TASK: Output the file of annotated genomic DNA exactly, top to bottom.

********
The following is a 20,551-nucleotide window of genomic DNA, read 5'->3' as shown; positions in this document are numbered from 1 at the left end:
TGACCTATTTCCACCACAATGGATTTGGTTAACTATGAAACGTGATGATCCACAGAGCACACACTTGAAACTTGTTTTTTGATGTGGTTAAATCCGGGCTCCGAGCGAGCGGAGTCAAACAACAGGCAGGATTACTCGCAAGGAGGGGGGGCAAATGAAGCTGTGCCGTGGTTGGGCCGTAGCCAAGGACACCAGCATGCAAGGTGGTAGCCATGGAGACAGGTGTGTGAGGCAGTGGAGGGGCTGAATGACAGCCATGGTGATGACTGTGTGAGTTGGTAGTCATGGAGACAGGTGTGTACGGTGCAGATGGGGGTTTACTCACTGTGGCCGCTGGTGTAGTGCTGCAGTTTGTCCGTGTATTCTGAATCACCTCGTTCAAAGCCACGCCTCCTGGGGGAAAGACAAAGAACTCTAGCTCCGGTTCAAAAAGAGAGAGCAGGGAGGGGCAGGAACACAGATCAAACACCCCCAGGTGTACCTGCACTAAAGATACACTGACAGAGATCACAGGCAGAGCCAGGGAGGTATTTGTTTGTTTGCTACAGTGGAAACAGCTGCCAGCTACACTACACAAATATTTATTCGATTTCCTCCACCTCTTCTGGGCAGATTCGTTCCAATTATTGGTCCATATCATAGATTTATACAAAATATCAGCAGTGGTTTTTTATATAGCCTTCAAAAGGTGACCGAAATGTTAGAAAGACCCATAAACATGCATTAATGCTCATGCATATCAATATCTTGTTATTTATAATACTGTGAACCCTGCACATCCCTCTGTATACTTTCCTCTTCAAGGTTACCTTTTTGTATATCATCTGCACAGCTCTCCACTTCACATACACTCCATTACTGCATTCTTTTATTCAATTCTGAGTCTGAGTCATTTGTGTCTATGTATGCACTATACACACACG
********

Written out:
The following is a 20,551-nucleotide window of genomic DNA, read 5'->3' as shown; positions in this document are numbered from 1 at the left end:
TGACCTATTTCCACCACAATGGATTTGGTTAACTATGAAACGTGATGATCCACAGAGCACACACTTGAAACTTGTTTTTTGATGTGGTTAAATCCGGGCTCCGAGCGAGCGGAGTCAAACAACAGGCAGGATTACTCGCAAGGAGGGGGGGCAAATGAAGCTGTGCCGTGGTTGGGCCGTAGCCAAGGACACCAGCATGCAAGGTGGTAGCCATGGAGACAGGTGTGTGAGGCAGTGGAGGGGCTGAATGACAGCCATGGTGATGACTGTGTGAGTTGGTAGTCATGGAGACAGGTGTGTACGGTGCAGATGGGGGTTTACTCACTGTGGCCGCTGGTGTAGTGCTGCAGTTTGTCCGTGTATTCTGAATCACCTCGTTCAAAGCCACGCCTCCTGGGGGAAAGACAAAGAACTCTAGCTCCGGTTCAAAAAGAGAGAGCAGGGAGGGGCAGGAACACAGATCAAACACCCCCAGGTGTACCTGCACTAAAGATACACTGACAGAGATCACAGGCAGAGCCAGGGAGGTATTTGTTTGTTTGCTACAGTGGAAACAGCTGCCAGCTACACTACACAAATATTTATTCGATTTCCTCCACCTCTTCTGGGCAGATTCGTTCCAATTATTGGTCCATATCATAGATTTATACAAAATATCAGCAGTGGTTTTTTATATAGCCTTCAAAAGGTGACCGAAATGTTAGAAAGACCCATAAACATGCATTAATGCTCATGCATATCAATATCTTGTTATTTATAATACTGTGAACCCTGCACATCCCTCTGTATACTTTCCTCTTCAAGGTTACCTTTTTGTATATCATCTGCACAGCTCTCCACTTCACATACACTCCATTACTGCATTCTTTTATTCAATTCTGAGTCTGAGTCATTTGTGTCTATGTATGCACTATACACACACG